Sponsored by the U.S. Department of Energy Human Genome Program
Human Genome News Archive Edition
Human Genome News, March 1991; 2(6)
A poster, a program report, and a newsletter produced by the Human Genome Management Information System (HGMIS) at Oak Ridge National Laboratory were winners in the 1991 Society for Technical Communication/East Tennessee Chapter (STC/ETC) competition. The poster and program report are sponsored by the Human Genome Program of the DOE Office of Health and Environmental Research, and the newsletter is jointly supported by DOE and the NIH National Center for Human Genome Research.
Experts from the Delaware Valley STC chapter and other outside judges evaluated some 38 entries in the Technical Art Competition and 113 entries in the Technical Publications Competition on the basis of how well they fulfilled their function as technical communication publications. Winners of the Distinguished Technical Communication Award, the highest given, were automatically entered in the STC international competition to be held April 14-17 in New York City.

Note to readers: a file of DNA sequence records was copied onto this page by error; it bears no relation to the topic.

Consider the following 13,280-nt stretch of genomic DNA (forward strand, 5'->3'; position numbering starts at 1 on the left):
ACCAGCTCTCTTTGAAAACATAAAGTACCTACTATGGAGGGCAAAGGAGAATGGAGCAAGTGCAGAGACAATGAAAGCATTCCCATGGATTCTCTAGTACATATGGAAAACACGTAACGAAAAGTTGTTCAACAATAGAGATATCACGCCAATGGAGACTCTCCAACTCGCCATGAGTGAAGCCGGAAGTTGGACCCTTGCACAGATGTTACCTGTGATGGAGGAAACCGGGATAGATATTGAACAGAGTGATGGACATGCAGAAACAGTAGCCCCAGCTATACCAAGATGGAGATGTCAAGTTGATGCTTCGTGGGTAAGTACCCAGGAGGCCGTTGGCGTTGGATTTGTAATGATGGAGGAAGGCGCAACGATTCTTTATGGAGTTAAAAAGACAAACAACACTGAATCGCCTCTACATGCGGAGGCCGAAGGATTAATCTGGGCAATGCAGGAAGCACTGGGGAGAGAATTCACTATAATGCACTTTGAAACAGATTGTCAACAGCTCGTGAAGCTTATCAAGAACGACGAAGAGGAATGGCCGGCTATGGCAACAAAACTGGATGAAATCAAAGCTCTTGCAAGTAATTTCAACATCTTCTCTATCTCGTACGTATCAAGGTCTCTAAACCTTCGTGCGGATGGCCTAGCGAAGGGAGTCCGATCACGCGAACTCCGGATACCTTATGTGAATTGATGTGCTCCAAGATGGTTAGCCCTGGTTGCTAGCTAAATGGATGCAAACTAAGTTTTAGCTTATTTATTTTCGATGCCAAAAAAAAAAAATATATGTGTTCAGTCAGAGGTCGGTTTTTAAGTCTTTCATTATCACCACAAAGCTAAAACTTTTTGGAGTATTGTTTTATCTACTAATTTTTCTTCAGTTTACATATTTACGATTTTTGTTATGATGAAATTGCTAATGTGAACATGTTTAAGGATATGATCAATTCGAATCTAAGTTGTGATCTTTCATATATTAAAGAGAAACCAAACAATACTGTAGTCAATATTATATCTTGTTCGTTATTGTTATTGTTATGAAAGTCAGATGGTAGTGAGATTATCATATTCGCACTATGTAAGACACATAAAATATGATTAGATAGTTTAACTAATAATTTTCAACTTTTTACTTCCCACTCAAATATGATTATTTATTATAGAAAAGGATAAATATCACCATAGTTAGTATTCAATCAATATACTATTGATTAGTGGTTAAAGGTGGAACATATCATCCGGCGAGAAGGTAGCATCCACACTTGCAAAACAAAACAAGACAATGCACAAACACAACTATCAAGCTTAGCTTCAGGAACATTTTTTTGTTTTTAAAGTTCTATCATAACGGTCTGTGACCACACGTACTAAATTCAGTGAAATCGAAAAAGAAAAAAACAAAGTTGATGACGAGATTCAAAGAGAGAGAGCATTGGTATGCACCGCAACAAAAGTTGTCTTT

STC, with over 14,000 members in more than 120 chapters, is the world's largest professional organization devoted to the art and science of technical communication and one of the fastest growing professional societies. A network linking technical communicators all over the world, the purpose of STC is to keep both entry-level and veteran communicators aware of the latest trends in technical communication.
The newsletter staff wishes to thank those who have contributed articles and our sponsoring agencies' staffs, who have offered excellent suggestions and advice.
The electronic form of the newsletter may be cited in the following style:
Human Genome Program, U.S. Department of Energy, Human Genome News (v2n6).
The Human Genome Project (HGP) was an international 13-year effort, 1990 to 2003. Primary goals were to discover the complete set of human genes and make them accessible for further biological study, and determine the complete sequence of DNA bases in the human genome. See Timeline for more HGP history.
Published from 1989 until 2002, this newsletter facilitated HGP communication, helped prevent duplication of research effort, and informed persons interested in genome research.